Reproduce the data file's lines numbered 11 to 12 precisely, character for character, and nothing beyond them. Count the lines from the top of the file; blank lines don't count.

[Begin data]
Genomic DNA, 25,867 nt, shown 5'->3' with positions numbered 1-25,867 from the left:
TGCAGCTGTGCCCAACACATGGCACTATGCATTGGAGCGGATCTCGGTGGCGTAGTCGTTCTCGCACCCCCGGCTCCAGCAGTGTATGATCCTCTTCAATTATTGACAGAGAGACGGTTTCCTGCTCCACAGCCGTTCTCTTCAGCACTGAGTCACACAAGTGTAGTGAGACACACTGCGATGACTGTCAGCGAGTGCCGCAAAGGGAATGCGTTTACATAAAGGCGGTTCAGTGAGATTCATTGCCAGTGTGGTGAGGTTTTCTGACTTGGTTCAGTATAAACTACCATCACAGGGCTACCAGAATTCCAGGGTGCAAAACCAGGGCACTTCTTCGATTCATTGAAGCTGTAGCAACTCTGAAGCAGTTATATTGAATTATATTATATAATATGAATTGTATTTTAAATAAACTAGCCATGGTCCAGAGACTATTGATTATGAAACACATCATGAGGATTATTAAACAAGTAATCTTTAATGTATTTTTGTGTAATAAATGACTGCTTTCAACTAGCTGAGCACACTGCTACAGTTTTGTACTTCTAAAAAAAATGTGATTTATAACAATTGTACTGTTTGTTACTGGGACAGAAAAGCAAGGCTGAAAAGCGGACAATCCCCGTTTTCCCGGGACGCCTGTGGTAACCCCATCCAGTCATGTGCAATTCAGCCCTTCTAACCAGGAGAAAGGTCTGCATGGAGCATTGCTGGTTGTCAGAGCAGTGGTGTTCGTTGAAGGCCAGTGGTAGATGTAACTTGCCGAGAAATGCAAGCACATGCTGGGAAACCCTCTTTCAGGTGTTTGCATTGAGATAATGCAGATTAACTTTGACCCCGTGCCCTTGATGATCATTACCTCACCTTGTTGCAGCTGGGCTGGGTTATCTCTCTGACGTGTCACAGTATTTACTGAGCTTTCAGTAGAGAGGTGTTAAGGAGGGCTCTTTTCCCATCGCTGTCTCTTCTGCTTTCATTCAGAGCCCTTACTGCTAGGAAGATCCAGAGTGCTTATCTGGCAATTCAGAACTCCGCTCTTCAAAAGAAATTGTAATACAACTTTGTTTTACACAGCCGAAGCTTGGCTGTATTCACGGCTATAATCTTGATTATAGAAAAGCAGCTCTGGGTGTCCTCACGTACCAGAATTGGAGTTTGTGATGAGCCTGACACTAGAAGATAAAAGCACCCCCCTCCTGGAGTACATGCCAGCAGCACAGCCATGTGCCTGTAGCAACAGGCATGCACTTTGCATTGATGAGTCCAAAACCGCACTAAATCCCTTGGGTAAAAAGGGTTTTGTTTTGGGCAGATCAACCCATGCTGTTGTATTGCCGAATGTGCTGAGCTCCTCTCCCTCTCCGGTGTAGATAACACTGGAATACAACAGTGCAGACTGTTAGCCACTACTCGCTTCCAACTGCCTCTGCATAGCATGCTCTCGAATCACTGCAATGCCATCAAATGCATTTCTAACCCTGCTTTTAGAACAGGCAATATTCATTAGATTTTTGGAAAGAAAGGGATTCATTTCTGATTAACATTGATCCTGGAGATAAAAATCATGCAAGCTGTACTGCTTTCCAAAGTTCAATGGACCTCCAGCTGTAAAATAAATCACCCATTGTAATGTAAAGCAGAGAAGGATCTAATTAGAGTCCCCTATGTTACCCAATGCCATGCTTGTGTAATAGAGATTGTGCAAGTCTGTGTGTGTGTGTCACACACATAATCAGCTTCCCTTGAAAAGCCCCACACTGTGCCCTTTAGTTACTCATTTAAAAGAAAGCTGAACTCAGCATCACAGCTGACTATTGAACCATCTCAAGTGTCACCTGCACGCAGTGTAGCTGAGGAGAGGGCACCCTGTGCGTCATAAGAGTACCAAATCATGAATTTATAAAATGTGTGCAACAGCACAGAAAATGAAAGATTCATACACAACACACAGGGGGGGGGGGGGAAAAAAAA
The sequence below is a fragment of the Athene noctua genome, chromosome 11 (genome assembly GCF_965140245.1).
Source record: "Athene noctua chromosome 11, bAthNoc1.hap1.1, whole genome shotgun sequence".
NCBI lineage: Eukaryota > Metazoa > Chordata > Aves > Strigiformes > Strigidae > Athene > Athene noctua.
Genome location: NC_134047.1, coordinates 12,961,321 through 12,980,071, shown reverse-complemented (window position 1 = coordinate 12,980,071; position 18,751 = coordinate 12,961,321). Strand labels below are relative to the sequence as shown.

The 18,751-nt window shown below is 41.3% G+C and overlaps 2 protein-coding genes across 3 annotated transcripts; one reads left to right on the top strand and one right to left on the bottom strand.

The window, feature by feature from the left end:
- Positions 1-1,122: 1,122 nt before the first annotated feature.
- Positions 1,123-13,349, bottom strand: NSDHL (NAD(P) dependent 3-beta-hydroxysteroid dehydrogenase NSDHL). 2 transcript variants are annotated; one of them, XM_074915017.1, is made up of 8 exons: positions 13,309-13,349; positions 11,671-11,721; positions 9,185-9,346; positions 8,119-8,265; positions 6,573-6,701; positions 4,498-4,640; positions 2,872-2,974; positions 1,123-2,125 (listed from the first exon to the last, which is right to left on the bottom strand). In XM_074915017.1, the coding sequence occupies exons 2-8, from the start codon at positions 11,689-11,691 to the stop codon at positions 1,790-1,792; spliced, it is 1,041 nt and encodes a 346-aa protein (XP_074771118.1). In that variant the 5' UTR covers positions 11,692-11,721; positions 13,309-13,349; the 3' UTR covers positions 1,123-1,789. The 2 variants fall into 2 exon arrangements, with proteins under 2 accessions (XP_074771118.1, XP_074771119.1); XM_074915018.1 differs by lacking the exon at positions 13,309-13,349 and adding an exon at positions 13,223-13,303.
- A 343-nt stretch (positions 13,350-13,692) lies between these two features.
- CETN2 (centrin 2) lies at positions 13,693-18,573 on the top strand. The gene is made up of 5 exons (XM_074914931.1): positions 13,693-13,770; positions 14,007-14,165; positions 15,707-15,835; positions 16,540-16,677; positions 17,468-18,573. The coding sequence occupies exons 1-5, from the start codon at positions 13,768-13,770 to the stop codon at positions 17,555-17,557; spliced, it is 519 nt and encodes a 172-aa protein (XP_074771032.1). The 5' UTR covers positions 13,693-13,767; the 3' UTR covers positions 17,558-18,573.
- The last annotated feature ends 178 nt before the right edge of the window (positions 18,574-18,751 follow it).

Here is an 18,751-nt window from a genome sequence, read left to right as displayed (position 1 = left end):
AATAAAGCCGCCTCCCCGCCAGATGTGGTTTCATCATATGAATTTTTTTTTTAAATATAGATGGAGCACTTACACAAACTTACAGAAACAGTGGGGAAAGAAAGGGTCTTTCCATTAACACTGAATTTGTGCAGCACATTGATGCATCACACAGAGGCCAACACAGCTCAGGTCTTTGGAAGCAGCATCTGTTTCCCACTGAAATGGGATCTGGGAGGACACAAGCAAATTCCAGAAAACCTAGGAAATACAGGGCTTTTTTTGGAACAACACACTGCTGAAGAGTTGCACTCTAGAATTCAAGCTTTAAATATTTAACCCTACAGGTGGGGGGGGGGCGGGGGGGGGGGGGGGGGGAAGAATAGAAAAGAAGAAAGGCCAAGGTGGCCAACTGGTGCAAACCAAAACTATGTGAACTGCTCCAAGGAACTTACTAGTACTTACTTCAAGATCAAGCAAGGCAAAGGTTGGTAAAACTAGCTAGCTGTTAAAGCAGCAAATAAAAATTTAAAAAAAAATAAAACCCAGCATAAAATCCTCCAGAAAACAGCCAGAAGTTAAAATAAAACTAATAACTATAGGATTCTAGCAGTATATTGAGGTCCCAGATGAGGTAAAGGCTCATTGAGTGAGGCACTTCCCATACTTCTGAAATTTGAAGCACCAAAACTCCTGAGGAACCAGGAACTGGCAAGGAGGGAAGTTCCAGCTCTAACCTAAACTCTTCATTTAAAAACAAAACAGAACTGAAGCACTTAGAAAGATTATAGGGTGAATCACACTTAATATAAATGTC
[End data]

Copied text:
- A 343-nt stretch (positions 13,350-13,692) lies between these two features.
- CETN2 (centrin 2) lies at positions 13,693-18,573 on the top strand. The gene is made up of 5 exons (XM_074914931.1): positions 13,693-13,770; positions 14,007-14,165; positions 15,707-15,835; positions 16,540-16,677; positions 17,468-18,573. The coding sequence occupies exons 1-5, from the start codon at positions 13,768-13,770 to the stop codon at positions 17,555-17,557; spliced, it is 519 nt and encodes a 172-aa protein (XP_074771032.1). The 5' UTR covers positions 13,693-13,767; the 3' UTR covers positions 17,558-18,573.